#2/2017 - Journal of Urban and Landscape Planning

Go to content

Main menu:

 


#2/2017 LIVEABLE CITIES
May, 2017 (CD-ROM)=ISSN 2501-5591 ISSN-L 2501-5591 (Online)=ISSN 2559-4141
 
BOSTENARU DAN, M., DILL, A. and MIHAILA, M.  Integration of Reused and Retrofitted Buildings in Architectural–Cultural Surroundings in South–West Germany
Abstract
This paper presents several case studies of reused and retrofitted buildings from Karlsruhe, Darmstadt and Heidelberg and their architectural-cultural integration in the surroundings. Reasons to replace missing parts of heritage buildings were motivated by new rules regarding materials, neglect or war damage state, but also by new developments in the neighbourhoods. Conclusions underline the impact on the surroundings of the altered buildings as being rather good. Also, the new developments which raised the profile of the surroundings would not have been possible otherwise. Reuse of buildings was justified by extension of the activities, new activities or social development. Through this the impact has been also rather good. Risks evaluation are identifying the questionable threat of the heritage character dilution in the intervention when several interventions are coupled.
Keywords: Heritage buildings, 20th century, reuse, retrofit, Germany, Karlsruhe, Darmstadt, Heidelberg


ANTONESCU, D.  Liveable City from an Economic Perspective
Abstract
The purpose of this article is to provide an overall image of what a liveable city is. Starting from the theoretical aspects presented in the first part of this work, and ending up with the practical ones, an attempt was made to provide an answer to the following question: why are some cities more attractive than others and what criteria should be fulfilled in order for the life of a city’s inhabitants to be considered qualitative, and that city to be deemed liveable. For a city to be liveable, it is bound to fulfil several conditions, the most important ones being related to economy, environment, infrastructure (healthcare, transport, education etc.), and also to aesthetics & culture, ambient, ways of spending leisure time, safety of life, vicinity etc.
Albeit there is no generally accepted concept of Liveable City, a series of methodologies recognised globally provide an assessment of this very aspect (many of them sharing the same elements). In this article, by means of the Liveability indices, cities are classified into several categories. The cities listed in one category are shown to be present in almost all the other categories, on positions that are similar. Hence, the city of Tokyo can be found in five out of six categories proposed by the international organisations which elaborated such methodologies, along with the City of London (in four out of six categories) and with New York City (in four out of six categories) etc. In Romania, the cities that might be classified as liveable are: Bucharest, Cluj-Napoca, Timisoara, Brasov, Constanța and Sibiu. The Capital City of Romania, i.e. Bucharest, is ranked the 28th in a List of European Capital Cities, being outranked by Cities like Sofia, Lisbon or Budapest, which means it still does not fulfil many of the criteria for a liveable city.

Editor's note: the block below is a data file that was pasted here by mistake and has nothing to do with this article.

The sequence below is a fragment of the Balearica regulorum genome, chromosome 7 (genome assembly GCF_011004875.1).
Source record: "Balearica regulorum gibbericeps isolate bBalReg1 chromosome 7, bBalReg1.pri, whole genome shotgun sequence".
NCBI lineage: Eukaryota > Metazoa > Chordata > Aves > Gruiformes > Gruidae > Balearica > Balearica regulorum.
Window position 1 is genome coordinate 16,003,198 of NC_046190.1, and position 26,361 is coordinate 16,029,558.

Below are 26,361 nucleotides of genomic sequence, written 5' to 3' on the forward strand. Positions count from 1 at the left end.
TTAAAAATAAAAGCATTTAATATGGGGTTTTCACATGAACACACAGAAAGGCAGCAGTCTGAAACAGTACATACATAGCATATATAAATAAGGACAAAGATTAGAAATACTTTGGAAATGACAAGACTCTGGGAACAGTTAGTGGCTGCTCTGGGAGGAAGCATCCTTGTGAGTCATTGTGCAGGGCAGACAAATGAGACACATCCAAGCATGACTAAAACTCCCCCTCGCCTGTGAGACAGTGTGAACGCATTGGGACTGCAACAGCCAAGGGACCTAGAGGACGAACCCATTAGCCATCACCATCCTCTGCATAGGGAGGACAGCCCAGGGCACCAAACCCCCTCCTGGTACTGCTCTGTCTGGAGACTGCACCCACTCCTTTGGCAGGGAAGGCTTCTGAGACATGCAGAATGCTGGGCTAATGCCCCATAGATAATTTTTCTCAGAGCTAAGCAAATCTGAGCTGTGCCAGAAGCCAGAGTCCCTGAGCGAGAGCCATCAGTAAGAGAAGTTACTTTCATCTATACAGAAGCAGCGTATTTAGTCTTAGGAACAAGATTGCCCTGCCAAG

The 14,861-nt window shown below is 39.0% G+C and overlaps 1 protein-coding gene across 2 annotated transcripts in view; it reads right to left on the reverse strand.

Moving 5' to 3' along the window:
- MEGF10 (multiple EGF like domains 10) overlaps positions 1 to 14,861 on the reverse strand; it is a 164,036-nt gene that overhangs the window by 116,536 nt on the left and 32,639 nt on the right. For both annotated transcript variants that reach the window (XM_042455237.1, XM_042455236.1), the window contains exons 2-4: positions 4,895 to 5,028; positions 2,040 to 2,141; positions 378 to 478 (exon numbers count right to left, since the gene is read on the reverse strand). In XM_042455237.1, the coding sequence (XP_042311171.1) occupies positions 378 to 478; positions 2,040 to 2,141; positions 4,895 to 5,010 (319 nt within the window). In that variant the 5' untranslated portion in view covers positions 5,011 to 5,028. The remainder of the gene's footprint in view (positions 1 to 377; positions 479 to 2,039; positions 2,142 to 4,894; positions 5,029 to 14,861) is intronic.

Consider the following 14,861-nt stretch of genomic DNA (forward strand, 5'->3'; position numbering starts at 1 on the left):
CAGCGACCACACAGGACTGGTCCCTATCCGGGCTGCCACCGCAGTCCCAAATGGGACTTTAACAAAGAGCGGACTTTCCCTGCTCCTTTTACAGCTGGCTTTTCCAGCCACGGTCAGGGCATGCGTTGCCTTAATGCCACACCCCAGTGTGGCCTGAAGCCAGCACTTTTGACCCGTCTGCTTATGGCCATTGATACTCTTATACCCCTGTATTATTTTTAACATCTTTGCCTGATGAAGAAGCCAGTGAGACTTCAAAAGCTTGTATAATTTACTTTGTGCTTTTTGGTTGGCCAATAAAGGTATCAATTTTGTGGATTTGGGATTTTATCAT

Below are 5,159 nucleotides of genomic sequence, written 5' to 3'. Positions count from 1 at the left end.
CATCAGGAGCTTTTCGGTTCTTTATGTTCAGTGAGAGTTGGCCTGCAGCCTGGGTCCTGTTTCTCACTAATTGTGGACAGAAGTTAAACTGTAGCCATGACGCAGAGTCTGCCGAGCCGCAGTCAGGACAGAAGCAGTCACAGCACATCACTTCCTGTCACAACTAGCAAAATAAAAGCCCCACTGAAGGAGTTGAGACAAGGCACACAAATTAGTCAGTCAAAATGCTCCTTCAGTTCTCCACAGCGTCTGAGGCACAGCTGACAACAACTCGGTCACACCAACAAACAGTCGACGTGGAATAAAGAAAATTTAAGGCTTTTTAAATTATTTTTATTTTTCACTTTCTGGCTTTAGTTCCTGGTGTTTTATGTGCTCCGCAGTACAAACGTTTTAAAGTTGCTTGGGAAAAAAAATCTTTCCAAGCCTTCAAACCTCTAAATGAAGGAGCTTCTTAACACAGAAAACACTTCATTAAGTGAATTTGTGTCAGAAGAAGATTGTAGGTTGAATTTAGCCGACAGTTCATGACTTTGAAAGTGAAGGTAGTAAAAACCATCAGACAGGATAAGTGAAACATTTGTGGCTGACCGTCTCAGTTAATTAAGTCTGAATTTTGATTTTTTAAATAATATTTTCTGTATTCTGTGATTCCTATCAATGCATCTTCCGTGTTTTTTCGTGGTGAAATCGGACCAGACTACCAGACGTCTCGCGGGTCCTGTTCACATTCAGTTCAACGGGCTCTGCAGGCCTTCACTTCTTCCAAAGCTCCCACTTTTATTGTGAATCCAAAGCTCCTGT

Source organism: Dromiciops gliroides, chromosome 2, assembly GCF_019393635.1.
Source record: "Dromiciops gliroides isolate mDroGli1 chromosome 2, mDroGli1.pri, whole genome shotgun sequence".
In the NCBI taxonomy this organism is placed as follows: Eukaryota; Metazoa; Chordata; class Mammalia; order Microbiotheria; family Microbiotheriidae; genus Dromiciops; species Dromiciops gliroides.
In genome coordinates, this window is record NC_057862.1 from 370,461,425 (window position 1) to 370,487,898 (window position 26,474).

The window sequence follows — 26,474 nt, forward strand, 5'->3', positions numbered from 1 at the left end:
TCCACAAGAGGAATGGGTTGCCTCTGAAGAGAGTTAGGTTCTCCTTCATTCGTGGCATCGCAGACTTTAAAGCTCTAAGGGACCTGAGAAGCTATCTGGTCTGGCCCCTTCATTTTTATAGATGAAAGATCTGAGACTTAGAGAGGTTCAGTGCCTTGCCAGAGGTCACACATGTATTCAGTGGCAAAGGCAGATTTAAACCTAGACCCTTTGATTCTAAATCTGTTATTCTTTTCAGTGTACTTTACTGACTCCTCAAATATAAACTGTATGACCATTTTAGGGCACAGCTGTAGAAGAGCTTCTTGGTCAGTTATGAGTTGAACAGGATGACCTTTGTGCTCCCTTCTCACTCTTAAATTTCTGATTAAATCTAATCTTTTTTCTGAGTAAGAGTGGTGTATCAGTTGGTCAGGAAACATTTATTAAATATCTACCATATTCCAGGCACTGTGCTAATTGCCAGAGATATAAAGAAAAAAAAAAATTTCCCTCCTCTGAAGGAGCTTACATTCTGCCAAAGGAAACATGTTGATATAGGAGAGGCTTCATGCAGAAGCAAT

Keywords: liveability, sustainable development, liveable city, urban economy



TUCAN, L. E.  Urban Storm Water Management and Its Challenges
Abstract
Considering the climate change and the global issue in which human capacity to control floods is exceeded, ihis article is an approach to the topic of international concern “urban stormwater management”. Thus, in this paper it will be presented measures which the public and local governments should adopt in order to prevent the catastrophic effect that climate change may have both on the antrophic space and on the natural space in urban areas. Being a recent attitude for planning the city of the future, this approach presents an initiation of specialists (engineers, architects, town planners, landscape architects, etc.) in an interdisciplinary research, provided by the interrelation of urban dimension with engineering size.
Keywords: Climate change, floods, stormwater management, interdisciplinary research


SANSEBES, R.–M.  Liveable City Characteristics or the Continuous Process of Urban Transformation. Industry, Evolution, Neglect — A Study Applied on Brașov
Abstract
We try to learn more from the examples of other cities or regions, but most often we do not know the history of our home city. Often we try to implement a strategy or a modern principle unanimously accepted on a new site, regardless of the local history and the community needs.
Since the Middle Ages, the geographical position of the city has made Brasov a major center for economical and cultural exchanges. However, the Brasov's architectural heritage is unjustly ignored both by the large public and by the authorities.
The new challenges of the late twentieth century changed the role of industry in the society, both globally and locally. All this led to the change of its role in economic development. Industrial development and the need for labor mean that the city and reorganization of existing structures serves new needs. In the period under review new factories were built throughout the city, the medieval town of Brasov, making it an industrial one.